Week 5 – There’s MongoDB in my Beautiful Soup

Who comes up with these names???

This week we touched on all sorts of topics. We started off studying data science for business, looking at how to translate different models into profit curves. We then moved onto web scraping (yes, that is the proper terminology). This is one of my favorite parts of data science. Using just a few lines of code, you are able to grab information, automatically from the internet and store them for further use. We used the Beautiful Soup library to scrape thousands of New York Times articles into a MongoDB database. The web scraping part is awesome, I found the MongoDB database pretty confusing, mostly because it’s written in Javascript which is a language I have very little experience with.

Natural Language Processing

After extracting all this text data, we naturally had to come up with ways of doing text analysis; a field called ‘Natural Language Processing (NLP)’. Like everyday, the instructors at Galvanize smashed an insane amount of material into one day. I’m still trying to process it all but basically it boils down to NLP is a difficult field since words in different arrangements or with different punctuation can have different meanings and connotations.

Let’s eat Grandma. Let’s eat, Grandma.

There are operations you can do to make NLP more successful, dropping suffixes and word simplification (i.e. car, cars, car’s, cars’ $\Rightarrow$ car) is one example. But it is still a developing field with lots of progress to be made. For our assignment, we were asked to analyze how similar various articles from the New York Times were from each other.

Time Series

Time series data broken down.

Example of time series data (top) broken down into ‘seasonal’, ‘trend’, and ‘white noise’ components.

Finally, we studied Time Series. I’ll admit that by this point in the week I was pretty much mentally checked out. I liked Time Series though, it was all about decomposing your signal into multiple ‘subsignals’. For example, let’s take temperature. At the scale of a day, the temperature goes up and down with the sun. At the scale of a year, the temperature goes up during summer and down in the winter. And if we were to look at the even larger, multi-year scale, we’d see an overall up-trend, because … global warming. If you have a good model, you should be able to capture the trends and the different cyclical components, leaving behind only white noise. In practice, this is quite difficult.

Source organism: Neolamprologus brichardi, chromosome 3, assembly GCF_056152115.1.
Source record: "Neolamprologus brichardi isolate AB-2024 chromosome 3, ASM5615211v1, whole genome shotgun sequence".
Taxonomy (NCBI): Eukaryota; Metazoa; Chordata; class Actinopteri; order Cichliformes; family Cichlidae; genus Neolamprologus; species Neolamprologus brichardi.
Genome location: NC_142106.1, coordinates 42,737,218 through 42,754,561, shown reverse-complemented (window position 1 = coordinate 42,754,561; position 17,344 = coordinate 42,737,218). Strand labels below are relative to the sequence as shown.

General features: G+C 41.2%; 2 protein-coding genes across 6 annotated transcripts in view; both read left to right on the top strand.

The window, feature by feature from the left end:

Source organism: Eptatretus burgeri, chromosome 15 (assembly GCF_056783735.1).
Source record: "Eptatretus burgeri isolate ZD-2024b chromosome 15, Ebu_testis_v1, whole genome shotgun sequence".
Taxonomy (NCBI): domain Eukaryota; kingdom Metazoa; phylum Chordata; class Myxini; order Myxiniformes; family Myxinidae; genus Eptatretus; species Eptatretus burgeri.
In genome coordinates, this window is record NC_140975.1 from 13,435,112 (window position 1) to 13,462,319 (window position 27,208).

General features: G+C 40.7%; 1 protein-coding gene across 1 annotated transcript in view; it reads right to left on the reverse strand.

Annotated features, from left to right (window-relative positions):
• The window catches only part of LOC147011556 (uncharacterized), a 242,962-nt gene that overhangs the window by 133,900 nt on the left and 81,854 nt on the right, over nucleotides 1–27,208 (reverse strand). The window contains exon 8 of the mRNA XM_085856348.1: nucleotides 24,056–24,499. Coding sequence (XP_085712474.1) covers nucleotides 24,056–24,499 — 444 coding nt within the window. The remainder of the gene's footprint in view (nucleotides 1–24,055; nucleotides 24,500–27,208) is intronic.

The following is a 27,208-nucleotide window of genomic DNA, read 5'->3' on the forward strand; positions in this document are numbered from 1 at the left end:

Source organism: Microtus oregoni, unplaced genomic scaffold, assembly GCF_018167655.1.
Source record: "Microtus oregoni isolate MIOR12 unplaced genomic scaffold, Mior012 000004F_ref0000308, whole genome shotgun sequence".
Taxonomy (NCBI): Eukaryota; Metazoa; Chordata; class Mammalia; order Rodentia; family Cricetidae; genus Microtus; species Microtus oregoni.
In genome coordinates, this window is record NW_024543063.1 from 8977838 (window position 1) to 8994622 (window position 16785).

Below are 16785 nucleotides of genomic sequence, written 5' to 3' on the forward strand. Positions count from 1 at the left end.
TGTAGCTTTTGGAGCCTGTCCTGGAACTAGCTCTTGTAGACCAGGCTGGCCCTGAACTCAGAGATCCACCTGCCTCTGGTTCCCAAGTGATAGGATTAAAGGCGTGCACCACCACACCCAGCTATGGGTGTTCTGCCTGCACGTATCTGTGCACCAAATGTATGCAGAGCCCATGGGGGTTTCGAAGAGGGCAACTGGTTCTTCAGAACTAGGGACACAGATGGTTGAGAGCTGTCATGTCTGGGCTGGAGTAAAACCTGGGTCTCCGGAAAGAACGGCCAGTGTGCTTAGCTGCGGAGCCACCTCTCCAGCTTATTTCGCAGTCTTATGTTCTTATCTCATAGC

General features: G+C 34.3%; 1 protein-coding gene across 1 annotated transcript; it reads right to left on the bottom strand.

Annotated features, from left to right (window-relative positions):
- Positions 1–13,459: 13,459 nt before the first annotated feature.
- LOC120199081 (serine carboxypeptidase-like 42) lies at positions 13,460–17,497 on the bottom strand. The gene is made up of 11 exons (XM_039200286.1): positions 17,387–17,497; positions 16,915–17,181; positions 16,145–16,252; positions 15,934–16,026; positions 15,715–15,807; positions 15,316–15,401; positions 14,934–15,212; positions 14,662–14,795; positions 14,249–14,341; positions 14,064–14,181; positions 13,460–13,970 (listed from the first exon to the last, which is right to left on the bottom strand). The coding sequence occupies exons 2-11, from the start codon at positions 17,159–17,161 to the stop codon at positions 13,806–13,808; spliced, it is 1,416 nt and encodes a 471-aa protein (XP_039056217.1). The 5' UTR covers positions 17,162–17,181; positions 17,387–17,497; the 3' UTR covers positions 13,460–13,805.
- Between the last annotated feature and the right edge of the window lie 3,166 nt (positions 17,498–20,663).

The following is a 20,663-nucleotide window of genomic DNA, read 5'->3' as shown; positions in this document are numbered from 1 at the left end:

On the final day of the week we did a day-long analysis using data from a ride-sharing company (think uber or lyft). Using real data, we were able to predict customer ‘churn’ (when a customer leaves a company) and make recommendations for how to retain and build a customer base. My team built a Logistic regression model and Random Forest to capture and analyze these data.

The week ended with a much needed happy hour.

Thanks for hanging in there with me.

Next up: Unsupervised Learning + Capstone Ideas



  1. Is it sick of me to love that teaching you how to deal with unmanageable amounts of data is done by throwing at you unmanageable amounts of data?

    I’m sorry. I’ll stop (;

    You’re amazing ❤️

  2. Did you use PyMongo? PyMongo does a pretty good job of isolating you from the javascript idiosyncrasies of Mongo, and gives a nice pythonic interface.

    The easiest way to think about Mongo is to think of each “row” as a Python dictionary — a mapping from column names to the data. It’s a lot more flexible than a typical database because you don’t need to set up a scheme. So it gracefully handles situations where different combinations of columns are relevant to different rows, or if you realize later you want to add more columns to your data. Its indexing and querying is somewhat more limited, specifically, you can’t do much in the way of joining so it works best for tables that are entirely self-contained.

    1. They had us use pymongo after straight MongoDB. I understand and appreciate the flexibility of MongoDB. I guess I was annoyed with, after all the cramming stuff in my brain that we had to do, trying to wrap my head around a seemingly cryptic language.

      1. Javascript is indeed a pretty sucky language. As a data scientist, odds are good that you’ll end up preparing web visualizations of your data using D3, so it’s worth knowing.

        I think the Mongo developers probably chose Javascript because it provides a lightweight way to express objects, and a really convenient way of sending objects and functions “over the wire” between a client application and the database (JSON notation originated in Javascript).

        Python actually meshes pretty well with Mongo, so your experience will probably be more positive once you have the freedom to interact with the database solely from Python.

        1. Lol, you don’t have to defend MongoDB. Also, I love what D3 can do, I’ve been trying to find time to do some tutorials for a while.

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